Unlike Twitter and Facebook, Gab does not have rules prohibiting hate speech. Gab claims to have a “zero-tolerance” policy toward violent and “unlawful” speech that is not protected by the First Amendment, and the website cooperated with law enforcement in 2018 after Robert Bowers posted an anti-Semitic screed and killed 11 people in a Pittsburgh synagogue. However, Gab gave Bowers and others like him a platform in the first place. On Wednesday, the Anti-Defamation League released an open letter calling on the Justice Department to launch a criminal investigation of Gab and its CEO, Andrew Torba, to determine whether the platform “intentionally aided or abetted individuals who carried out the January 6 attack on the nation’s Capitol.”
At the center of this social media “exodus” is Trump’s refusal to concede the election and the conspiracy theories behind his claims, which have provided fodder for far right content. Ever since his bid to overturn the results sparked violence at the Capitol, Trump has become increasingly isolated, with some Republicans and even conservative talk radio unwilling to continue pushing his claims. However, there is a persistent narrative on the Trumpian right conflating moderate Democrats with “communists” who are somehow stealing the nation from white Christians — and painting Twitter and Facebook as authoritarian “leftist overlords.”
By falsely claiming for months that the election was stolen from him — and his rabid fans – Trump has manufactured a false image of a president-in-exile meant to persist long after he loses the veneer of the presidency. Just as the president used Twitter to bypass traditional media, he could potentially use right-wing social media to speak directly to his followers, even as more mainstream conservative media outlets move on. Plenty of pundits, extremist preachers and conspiracy hucksters are already riding on Trump’s coattails. Rudy Giuliani, Trump’s lawyer who tried to overturn the election with conspiracy theories, already joined right-wing podcasters on Rumble.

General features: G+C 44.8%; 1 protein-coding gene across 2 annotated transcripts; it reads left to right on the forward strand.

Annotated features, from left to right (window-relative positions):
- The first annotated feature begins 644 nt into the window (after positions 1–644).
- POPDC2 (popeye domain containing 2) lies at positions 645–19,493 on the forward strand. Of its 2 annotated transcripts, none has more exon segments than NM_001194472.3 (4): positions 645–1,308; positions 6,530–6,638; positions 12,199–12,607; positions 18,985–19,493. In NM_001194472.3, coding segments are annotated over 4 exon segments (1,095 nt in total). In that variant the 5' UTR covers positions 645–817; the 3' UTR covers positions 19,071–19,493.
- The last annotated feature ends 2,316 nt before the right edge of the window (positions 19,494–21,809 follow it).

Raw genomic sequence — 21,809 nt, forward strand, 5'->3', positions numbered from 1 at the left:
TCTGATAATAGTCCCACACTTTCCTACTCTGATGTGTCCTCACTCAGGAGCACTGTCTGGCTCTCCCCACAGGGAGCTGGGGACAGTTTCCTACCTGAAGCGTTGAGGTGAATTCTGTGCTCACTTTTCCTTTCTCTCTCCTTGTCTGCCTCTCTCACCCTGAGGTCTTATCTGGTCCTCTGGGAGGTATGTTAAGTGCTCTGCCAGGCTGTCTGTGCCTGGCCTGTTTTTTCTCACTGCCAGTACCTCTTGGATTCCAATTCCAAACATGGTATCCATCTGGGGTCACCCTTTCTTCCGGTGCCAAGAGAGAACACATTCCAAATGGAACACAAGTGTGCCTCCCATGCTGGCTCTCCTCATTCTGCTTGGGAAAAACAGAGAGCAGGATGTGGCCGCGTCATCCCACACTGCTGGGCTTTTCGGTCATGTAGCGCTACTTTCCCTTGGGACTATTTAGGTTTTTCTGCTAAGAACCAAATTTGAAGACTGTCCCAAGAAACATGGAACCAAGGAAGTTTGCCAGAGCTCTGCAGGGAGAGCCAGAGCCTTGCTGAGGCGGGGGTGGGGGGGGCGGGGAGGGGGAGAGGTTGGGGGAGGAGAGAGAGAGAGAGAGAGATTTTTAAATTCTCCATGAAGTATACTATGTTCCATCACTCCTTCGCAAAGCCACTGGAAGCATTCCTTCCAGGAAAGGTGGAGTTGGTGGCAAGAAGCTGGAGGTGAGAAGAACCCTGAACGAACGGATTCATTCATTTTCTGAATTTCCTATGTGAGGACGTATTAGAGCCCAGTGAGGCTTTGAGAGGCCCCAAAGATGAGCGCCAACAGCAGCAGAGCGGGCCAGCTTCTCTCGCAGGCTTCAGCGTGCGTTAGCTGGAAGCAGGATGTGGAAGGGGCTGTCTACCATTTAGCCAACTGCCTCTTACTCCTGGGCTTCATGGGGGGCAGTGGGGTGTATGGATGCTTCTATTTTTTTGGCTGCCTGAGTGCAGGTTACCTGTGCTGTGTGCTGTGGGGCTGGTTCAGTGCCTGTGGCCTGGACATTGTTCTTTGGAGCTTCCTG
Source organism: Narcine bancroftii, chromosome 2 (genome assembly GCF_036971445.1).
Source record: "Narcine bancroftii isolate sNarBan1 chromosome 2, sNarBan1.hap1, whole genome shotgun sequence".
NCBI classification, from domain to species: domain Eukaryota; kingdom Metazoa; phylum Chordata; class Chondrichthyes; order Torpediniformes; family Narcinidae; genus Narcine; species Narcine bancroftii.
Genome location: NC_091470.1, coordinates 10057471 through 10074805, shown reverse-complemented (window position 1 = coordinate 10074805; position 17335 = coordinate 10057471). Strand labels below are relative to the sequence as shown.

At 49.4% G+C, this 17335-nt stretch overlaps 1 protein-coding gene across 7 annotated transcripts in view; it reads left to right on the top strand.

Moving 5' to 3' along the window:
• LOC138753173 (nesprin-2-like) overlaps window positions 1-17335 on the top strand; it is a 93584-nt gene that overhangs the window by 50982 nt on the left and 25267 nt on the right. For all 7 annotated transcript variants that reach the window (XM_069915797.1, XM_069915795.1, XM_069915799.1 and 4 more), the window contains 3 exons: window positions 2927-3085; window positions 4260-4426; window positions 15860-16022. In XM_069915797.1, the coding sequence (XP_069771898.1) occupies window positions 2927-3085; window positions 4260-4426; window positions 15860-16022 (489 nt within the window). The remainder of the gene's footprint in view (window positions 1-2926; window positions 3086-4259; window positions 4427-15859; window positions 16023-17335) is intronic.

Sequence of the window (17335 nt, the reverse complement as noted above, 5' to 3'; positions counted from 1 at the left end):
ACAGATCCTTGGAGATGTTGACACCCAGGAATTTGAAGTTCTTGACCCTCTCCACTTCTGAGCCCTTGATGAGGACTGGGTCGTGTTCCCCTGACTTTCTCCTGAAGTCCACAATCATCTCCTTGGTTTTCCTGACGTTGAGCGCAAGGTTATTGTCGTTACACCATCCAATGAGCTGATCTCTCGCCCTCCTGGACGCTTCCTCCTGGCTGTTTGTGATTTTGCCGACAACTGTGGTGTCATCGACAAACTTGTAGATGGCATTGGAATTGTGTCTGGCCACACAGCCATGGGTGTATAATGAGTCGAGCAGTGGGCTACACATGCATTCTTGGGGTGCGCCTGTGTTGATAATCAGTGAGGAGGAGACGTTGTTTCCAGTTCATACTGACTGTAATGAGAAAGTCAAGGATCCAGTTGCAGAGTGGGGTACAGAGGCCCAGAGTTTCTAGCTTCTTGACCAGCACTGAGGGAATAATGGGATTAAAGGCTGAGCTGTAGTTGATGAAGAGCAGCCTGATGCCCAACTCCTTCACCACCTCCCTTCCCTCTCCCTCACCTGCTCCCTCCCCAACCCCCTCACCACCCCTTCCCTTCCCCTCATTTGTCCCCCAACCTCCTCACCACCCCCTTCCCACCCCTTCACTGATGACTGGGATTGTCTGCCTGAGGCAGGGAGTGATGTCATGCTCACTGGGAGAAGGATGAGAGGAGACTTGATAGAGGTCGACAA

The big question now is whether and when Trump will create accounts on Gab and other sites, which are eager to cash in on traffic driven by content recycled from Trumpian narratives and conspiracies. The Trump campaign demonstrated that conspiracy theories and narratives rooted in white grievance compel conservatives to open their wallets. As Trump’s attorneys challenged election results in Democratic areas with large numbers of Black voters, Trump’s campaign sent out daily emails making unproven claims of voter fraud. Others claimed the media “is LYING” and “The Left HATES you.” Between the election and early December, the campaign had raked in $207 million.